Friday, July 20, 2012

...We are looking to amend laws to make harbouring illegal migrants a serious offence with serious penalties... says Bahamas Minister of Foreign Affairs and Immigration Fred Mitchell

Laws May Be Brought In To Stop Harbouring Of Immigrants

Tribune Staff Reporter

Nassau, The Bahamas

IN AN effort to curb illegal migration, members of Parliament will be looking at amending laws concerning the harbouring of illegal immigrants, possibly as early as next week, according to Minister of Foreign Affairs and Immigration Fred Mitchell.

Mr Mitchell said he met with Haitian officials to discuss how to stem illegal migration, and that they also discussed trade potential between the two countries.

He said: “We are looking to amend laws to make harbouring illegal migrants a serious offence with serious penalties. That should be coming perhaps as early as next week when the House resumes. Debate will take place on the floor because we want some public discussion about the matter.”

The Bahamas is also hoping to engage the Haitian government in discussions on allowing “intelligence officers” to operate in Haiti in an effort to combat human trafficking, he said.

“They’ve expressed an interest in pursuing it,” Mr Mitchell said. “We would like to do so because we believe that if we are allowed to have intelligence officers in Haiti, we can probably stop the smuggling or put a big dent in it from the north.”

However, the minister said Haitian officials are more interested in talking about trade between the two countries.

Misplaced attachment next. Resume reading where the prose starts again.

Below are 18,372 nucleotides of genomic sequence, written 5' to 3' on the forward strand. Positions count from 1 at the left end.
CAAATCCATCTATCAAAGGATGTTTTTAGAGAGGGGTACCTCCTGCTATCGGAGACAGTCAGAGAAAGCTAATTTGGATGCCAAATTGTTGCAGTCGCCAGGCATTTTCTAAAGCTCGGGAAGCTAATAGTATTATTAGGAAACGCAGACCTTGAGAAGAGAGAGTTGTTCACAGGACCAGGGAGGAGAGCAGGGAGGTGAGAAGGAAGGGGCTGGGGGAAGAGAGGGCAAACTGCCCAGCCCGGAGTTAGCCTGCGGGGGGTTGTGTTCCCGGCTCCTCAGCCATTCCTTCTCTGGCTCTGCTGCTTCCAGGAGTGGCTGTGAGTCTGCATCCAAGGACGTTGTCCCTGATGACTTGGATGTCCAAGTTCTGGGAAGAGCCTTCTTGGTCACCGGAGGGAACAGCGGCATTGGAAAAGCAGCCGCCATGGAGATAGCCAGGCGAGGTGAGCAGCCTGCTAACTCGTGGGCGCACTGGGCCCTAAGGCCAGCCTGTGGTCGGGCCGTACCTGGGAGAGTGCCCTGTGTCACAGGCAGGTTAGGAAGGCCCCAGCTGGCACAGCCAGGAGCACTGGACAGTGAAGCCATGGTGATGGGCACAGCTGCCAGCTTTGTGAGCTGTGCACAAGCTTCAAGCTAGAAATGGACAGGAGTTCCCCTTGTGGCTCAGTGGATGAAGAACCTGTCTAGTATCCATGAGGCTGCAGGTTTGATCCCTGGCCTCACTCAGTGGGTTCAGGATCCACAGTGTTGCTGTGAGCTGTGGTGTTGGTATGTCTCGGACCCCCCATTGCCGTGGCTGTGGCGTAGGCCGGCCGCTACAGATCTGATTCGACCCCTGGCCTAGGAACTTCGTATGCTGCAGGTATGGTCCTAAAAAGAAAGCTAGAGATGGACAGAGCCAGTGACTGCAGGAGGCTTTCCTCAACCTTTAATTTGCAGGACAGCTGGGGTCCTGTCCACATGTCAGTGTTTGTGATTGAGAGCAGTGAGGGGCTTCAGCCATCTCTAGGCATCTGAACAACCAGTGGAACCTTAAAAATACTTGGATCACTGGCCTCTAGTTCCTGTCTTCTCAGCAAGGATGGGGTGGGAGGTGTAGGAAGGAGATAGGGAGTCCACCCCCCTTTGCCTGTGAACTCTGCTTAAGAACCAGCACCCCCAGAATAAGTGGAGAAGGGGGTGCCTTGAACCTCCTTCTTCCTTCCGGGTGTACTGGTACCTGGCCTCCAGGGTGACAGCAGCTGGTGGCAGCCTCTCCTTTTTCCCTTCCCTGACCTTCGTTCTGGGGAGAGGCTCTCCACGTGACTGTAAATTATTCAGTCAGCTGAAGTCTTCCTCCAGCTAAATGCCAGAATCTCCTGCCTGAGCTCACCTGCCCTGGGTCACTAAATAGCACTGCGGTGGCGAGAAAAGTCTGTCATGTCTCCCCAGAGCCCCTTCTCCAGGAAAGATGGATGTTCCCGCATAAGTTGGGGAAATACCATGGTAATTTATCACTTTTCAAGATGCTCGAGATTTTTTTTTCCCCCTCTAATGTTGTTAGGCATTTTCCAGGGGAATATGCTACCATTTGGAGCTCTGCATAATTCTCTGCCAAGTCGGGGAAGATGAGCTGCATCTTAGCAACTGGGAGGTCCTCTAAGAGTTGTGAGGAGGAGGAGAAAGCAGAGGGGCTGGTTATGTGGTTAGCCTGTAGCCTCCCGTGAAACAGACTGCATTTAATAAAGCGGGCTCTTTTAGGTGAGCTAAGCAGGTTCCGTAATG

Mr Mitchell said Haiti wants current protocols which prevent agricultural goods from being imported from Haiti to the Bahamas, to be changed.

They argued it would help spur their economy and thus potentially reduce illegal migration.

Mr Mitchell said the two governments have been trying resolved the protocol issue “for a long time”.

“In fact, a memorandum of understanding was signed between the two countries I believe back in 2007,” he said.

“The last minister of agriculture had announced that he was dedicated to removing it. There was even an announcement that customs officers would be stationed in Haiti to help with the inspection of the goods.

“Because Haiti now exports mangos to the United States, we can only get them by getting them through the States and it’s believed that if we get them directly, it’ll be cheaper.

“Their argument is that would help them in trying to improve the economy of the north of Haiti and that’s the area from which migrants come to this country illegally. We repatriated 200 of them this week – 100 went out this morning (and) 100 went out the day before yesterday. So this is a really serious problem for us. We are committed to seeing how we can get that resolved.”

July 19, 2012